The Big to Small House Move: Apps to Help You Get Packing

If you have moved a lot in your life already, you’re probably quite savvy when it comes to packing, organising, and being as efficient as possible. Or maybe not; moving is something we tend to do with several years of preludes in between, and the amount of stuff we accumulate makes the process such a hassle every time.

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While it’s tricky to make the most tedious part of moving easier on you, such as wrapping up all your plates and cleaning out your wardrobe, it is possible to make it lighter on your wallet. Technology is a wonderful thing, and new ones may have popped up since the last time you moved which can make your life so much more organised.

Here is a handful of the best apps and technology to help you get moving from your large home to a slightly smaller one.

Find sites to sell your stuff Discovered that you have way more stuff than you can even be bothered to bring along? Sell it, sell all of it, and do it right away through Letgo - a hyperlocal, Craigslist-style app that lets you buy and sell your stuff online. Your new place should be neat and simple, in any way, and not crowded with long-forgotten hobbies you tested out five years ago.

It’s easy to use, and you can also buy some furniture from other sellers while you’re there, in case you should discover that you need that extra side table after all.

ThredUP is another app that lets you sell whatever you can’t make use of any more, just specifically made for helping you clean out that wardrobe. Get rid of the clothes you can’t be bothered to pack as you haven’t worn them in years in any way, and you’ll be able to spend the extra cash you make on something you’d actually enjoy putting on.

Find apps for movers Now that you have mercilessly kicked out the clothes and furniture you’ve fallen out of love with, you should be left with a few neat boxes of valuables. Make sure you get the best quote on hiring a moving van through Shiply so that you’re not spending more than you have to. This site compares rates from several different moving companies to find the best option for you; just plot in the date you’d like to move, and off you go.

Luckily, they’re even focused on saving the environment by utilising spare capacity of the vehicles they have running on the roads so that you can feel a bit more confident about your move.

Test the safety of your neighbourhood You’ve probably found your new home already since it’s all about packing for the big day, but have a closer look at your destination through Crime Map for England and Wales. It makes it a lot easier to figure out the crime rates without having to call the local police station, and it shows everything from petty theft to violent crime.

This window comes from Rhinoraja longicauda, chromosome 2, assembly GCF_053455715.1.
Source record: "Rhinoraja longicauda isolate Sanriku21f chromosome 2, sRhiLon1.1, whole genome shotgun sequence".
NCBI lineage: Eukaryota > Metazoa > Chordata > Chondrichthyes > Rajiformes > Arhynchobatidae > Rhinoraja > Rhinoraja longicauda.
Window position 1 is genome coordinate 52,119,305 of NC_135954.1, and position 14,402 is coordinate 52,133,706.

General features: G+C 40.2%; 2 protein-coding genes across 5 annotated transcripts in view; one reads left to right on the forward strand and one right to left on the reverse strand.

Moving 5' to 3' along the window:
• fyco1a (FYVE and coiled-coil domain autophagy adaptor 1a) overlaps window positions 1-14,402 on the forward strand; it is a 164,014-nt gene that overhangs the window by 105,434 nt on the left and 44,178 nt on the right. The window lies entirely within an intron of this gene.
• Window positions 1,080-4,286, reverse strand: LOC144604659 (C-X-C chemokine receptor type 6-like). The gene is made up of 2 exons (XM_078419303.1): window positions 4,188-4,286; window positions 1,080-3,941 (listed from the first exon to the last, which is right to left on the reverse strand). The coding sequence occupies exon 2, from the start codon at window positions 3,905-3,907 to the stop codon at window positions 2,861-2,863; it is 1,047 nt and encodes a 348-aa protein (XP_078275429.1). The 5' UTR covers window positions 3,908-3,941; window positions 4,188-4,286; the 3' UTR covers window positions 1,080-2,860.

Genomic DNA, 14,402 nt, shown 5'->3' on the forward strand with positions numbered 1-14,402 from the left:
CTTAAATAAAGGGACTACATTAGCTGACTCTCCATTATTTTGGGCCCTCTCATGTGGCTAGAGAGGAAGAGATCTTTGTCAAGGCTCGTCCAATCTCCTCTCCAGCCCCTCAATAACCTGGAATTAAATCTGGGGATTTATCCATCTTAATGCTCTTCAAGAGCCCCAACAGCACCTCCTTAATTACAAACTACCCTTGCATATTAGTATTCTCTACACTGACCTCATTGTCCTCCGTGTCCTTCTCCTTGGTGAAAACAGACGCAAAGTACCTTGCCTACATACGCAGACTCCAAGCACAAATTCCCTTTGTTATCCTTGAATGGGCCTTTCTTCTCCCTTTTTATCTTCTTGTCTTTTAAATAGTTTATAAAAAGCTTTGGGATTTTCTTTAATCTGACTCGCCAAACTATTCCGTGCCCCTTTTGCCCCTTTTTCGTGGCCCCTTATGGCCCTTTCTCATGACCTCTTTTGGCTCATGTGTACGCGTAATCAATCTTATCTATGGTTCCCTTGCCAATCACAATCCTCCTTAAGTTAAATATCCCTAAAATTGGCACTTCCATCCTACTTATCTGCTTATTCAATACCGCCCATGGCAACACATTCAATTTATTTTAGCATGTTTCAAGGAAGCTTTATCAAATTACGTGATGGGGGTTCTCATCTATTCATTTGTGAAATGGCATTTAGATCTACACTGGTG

Nobody wants to move to an unsafe neighbourhood, and this site is gold when you want to know a bit more about an area before moving. You should have more than enough time to do it too - since you’ve gotten rid of all that unnecessary stuff and even cleaned out your wardrobe.

This is a contributed post

Why Health is a Vital Concern for New Parent

When a new baby is born, parents commonly report a huge change in their mindset. Instinctively, the child becomes the focus of all their energy, and other matters (such as the parents’ own sleep patterns, workout routines and general health) are put on the back burner. The human body is a marvelous and wise work of art; it lets us know when it is time to pull back and when to go full steam ahead. Still, new parents should be aware of the following health issues that may affect them:

When a Good Night’s Sleep is Elusive This issue affects mothers and fathers in different ways. The book The Informed Parent: A Science-Based Resource for Your Child's First Four Years, notes: “One 2013 study of 21 mother-father pairs enjoying their first infant experience found that fathers actually got less sleep than mothers and experienced more confirmed sleepiness, as measured using wrist trackers.” Mothers, it seems, have more time to make up for lost sleep during the day (when they are on maternity leave, for instance). However, although they sleep more hours, their sleep quality is less, because of the baby’s feeding schedule.

New parents should aim to make sleep a priority, by enlisting the help of friends and family. If required, A can also consider hiring a midwife to help with care, even for a few hours during the day. A lack of rest can exacerbate postpartum depression, which in turn can impede the mother’s ability to bond with her child. It is vital to ensure mum receives quality health care (both physical and mental), since both her and her baby’s well-being can be jeopardised by a failure to do so.

Movement is Life When every waking moment is spent tending to a new baby or toddler, it can be difficult for parents to find time to work out, yet research abounds regarding the negative effects of the sedentary lifestyle. In the UK, over 20 million people are classified as physically inactive, which significantly increases their risk of cardiovascular disease. Failing to exercise also contributes to obesity and Type II diabetes. Parents should aim to find exercise at least three times a week, to keep these illnesses at bay.

Mental Health Risks Postpartum depression in mothers is far from being the only mental health concern faced by new parents. Increased pressure to be ‘super mom’ and ‘super dad’ are contributing to the development of mental conditions, including anxiety and depression. Parents should be aware of the signs of mental illness, seeking treatment when necessary.

While welcoming children into the home can be a great source of joy, it is important to be aware of how this big change can affect parental health. Preventive measures should be adopted to enable parents to stay in optimal physical and mental health.